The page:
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SET OF NEW NETHERLANDS CATALOGUES

Currency:USD Category:Coins & Paper Money Start Price:1,100.00 USD Estimated At:2,000.00 - 2,000.00 USD
SET OF NEW NETHERLANDS CATALOGUES
SOLD
2,500.00USDto K*******e+ (437.50) buyer's premium + applicable fees & taxes.
This item SOLD at 2014 May 15 @ 13:52UTC-4 : AST/EDT
A buyer’s premium of 17.5% will be added to the cost of all lots purchased. See shipping info and full terms.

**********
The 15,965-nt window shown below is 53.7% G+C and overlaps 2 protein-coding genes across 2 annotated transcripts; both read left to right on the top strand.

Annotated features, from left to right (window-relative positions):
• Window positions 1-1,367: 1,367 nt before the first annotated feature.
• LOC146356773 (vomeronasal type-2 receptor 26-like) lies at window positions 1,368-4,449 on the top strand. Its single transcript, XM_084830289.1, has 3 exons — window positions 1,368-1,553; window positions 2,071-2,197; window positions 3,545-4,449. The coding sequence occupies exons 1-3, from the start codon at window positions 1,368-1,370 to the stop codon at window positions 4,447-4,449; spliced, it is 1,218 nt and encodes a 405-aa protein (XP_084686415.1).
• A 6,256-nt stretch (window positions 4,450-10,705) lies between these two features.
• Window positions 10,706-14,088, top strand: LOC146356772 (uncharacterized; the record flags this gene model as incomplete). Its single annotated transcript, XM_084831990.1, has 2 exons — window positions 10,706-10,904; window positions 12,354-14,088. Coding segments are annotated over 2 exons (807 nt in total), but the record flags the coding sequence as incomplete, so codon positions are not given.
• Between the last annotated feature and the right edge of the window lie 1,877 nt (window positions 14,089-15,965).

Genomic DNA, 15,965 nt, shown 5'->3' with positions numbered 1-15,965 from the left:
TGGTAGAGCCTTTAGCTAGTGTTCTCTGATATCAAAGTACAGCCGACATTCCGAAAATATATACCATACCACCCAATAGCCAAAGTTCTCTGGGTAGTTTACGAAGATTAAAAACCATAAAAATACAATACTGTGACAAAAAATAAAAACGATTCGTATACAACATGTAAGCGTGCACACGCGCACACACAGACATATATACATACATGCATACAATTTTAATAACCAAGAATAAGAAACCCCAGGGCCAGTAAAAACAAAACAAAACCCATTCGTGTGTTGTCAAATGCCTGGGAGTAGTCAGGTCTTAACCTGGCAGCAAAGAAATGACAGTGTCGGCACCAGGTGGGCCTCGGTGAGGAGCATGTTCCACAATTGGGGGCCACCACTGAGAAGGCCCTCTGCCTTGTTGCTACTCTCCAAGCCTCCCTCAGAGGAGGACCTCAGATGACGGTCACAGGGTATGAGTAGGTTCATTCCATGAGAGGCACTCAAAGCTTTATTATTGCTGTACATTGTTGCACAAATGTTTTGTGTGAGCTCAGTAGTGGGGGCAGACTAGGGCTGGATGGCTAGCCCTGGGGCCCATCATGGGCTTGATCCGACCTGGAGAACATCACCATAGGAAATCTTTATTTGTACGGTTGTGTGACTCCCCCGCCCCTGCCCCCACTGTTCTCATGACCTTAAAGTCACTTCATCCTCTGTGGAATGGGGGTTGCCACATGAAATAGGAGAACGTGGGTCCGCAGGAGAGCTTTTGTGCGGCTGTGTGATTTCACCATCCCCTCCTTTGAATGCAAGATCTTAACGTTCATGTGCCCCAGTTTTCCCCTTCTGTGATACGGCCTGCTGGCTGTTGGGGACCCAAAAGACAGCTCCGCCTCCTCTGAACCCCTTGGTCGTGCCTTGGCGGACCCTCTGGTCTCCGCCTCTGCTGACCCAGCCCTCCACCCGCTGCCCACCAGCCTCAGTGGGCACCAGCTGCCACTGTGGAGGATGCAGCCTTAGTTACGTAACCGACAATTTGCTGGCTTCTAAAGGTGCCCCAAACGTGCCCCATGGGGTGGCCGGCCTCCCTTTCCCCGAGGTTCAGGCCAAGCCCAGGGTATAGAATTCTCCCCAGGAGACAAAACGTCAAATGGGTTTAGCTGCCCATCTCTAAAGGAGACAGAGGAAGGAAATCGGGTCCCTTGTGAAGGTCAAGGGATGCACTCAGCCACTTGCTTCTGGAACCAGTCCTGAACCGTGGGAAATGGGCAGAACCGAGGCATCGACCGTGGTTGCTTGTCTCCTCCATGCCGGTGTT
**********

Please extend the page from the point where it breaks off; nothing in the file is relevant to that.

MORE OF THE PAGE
New Netherlands Coin Company. AUCTION SALE CATALOGUES. NOS. 1–66. New York, 1940–76. A complete set of numbered sales. Also included are Adams Nos. 60b, 63a, 64a, 64b and 66a. Seventy-one catalogues total; varying formats, original printed wraps or card covers. A handful with prices realized. Generally near fine or better, with a few exceptions. Several dozen unused New Netherlands Coin Company envelopes included. Adams, Volume II, page 194: “In November, 1950, Charles Wormser hired John Ford, and perhaps the most important chapter of numismatic cataloguing was begun. Sometimes abrasive but always insightful, Ford ranks in a class with Sylvester Crosby, Lyman Low, David Proskey, and Wayte Raymond as one of the great numismatists this country has produced. His cataloguing features meticulous accuracy and conservative grading; his descriptions are full and informative, covering a range of material that spans the gamut of our hobby. Others have rivaled Ford’s penchant for detail, but none have better explored the by-ways of history and tradition for which numismatics are such a natural entry. As if one world-class numismatist were not enough, New Netherlands hired Walter Breen in 1952. Blessed with a restlessly inquiring mind and a prodigious memory, Breen added new dimensions to the firm’s research. His findings on die states, diagnostic features and the then condition census add another rich layer to the utility that New Netherlands’ catalogues will always possess… Sale 1 through 25 are either scarce or, in a few cases, rare… The New Netherlands catalogues represent something special in American numismatics. They demonstrate with eloquence that the business of dealing in coins can also embrace the functions of educating the collector and preserving the traditions of the hobby. In so doing, the members of the firm have set an example which, though rarely observed, will nonetheless act as a beacon to the profession in years to come.” By today’s standards, New Netherlands catalogues are visually unprepossessing. There are no color illustrations or glossy stock, little hyperbole, relatively few illustrations, and the format is unimpressive. Add modest estimates plus conservative assessments of condition and one might think the formulae a recipe for disaster. But you would, of course, be wrong. For New Netherlands catalogues, from the 1950’s on, possess a quality rarely present in catalogues of the time, and not consistently present even today: content. The firm excelled in selling Numismatica Americana—little junk but relatively few mainline rarities either. Large cents, colonials, medals and tokens, obsolete paper, pioneer gold—these were New Netherlands’ forte. The key to the firm’s success was not so much the quality of the material it handled but how it was presented. Each item was meticulously described, incorporating and often presenting for the first time the latest research. The illustrations, while relatively few, were of a quality rarely exceeded since the use of special editions featuring photographic illustrations faded into obscurity in the 1920s. To their lasting credit, New Netherlands helped to develop an entire generation of inquisitive and dedicated collectors and, even today, their catalogues remain an indispensable source of numismatic information often not available anywhere else.